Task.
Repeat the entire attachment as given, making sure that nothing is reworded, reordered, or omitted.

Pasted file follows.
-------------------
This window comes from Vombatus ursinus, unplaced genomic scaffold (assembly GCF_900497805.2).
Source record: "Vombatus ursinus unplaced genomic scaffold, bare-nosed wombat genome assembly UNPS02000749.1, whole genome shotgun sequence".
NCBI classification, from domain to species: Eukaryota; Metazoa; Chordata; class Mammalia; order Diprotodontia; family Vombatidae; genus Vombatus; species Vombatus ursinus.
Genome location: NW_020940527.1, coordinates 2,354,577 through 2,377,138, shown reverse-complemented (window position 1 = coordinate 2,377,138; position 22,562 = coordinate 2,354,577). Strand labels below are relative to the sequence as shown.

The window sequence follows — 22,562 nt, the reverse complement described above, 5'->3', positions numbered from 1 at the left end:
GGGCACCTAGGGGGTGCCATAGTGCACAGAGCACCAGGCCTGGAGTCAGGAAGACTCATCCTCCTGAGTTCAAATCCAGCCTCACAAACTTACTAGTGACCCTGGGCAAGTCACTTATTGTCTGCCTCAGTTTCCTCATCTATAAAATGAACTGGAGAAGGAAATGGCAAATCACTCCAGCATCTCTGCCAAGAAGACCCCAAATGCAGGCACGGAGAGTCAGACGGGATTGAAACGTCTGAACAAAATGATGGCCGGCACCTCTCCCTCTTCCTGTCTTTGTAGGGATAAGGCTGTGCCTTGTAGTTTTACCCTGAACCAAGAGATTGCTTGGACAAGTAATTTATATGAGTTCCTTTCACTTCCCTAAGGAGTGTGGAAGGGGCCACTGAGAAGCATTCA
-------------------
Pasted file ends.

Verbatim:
This window comes from Vombatus ursinus, unplaced genomic scaffold (assembly GCF_900497805.2).
Source record: "Vombatus ursinus unplaced genomic scaffold, bare-nosed wombat genome assembly UNPS02000749.1, whole genome shotgun sequence".
NCBI classification, from domain to species: Eukaryota; Metazoa; Chordata; class Mammalia; order Diprotodontia; family Vombatidae; genus Vombatus; species Vombatus ursinus.
Genome location: NW_020940527.1, coordinates 2,354,577 through 2,377,138, shown reverse-complemented (window position 1 = coordinate 2,377,138; position 22,562 = coordinate 2,354,577). Strand labels below are relative to the sequence as shown.

The window sequence follows — 22,562 nt, the reverse complement described above, 5'->3', positions numbered from 1 at the left end:
GGGCACCTAGGGGGTGCCATAGTGCACAGAGCACCAGGCCTGGAGTCAGGAAGACTCATCCTCCTGAGTTCAAATCCAGCCTCACAAACTTACTAGTGACCCTGGGCAAGTCACTTATTGTCTGCCTCAGTTTCCTCATCTATAAAATGAACTGGAGAAGGAAATGGCAAATCACTCCAGCATCTCTGCCAAGAAGACCCCAAATGCAGGCACGGAGAGTCAGACGGGATTGAAACGTCTGAACAAAATGATGGCCGGCACCTCTCCCTCTTCCTGTCTTTGTAGGGATAAGGCTGTGCCTTGTAGTTTTACCCTGAACCAAGAGATTGCTTGGACAAGTAATTTATATGAGTTCCTTTCACTTCCCTAAGGAGTGTGGAAGGGGCCACTGAGAAGCATTCA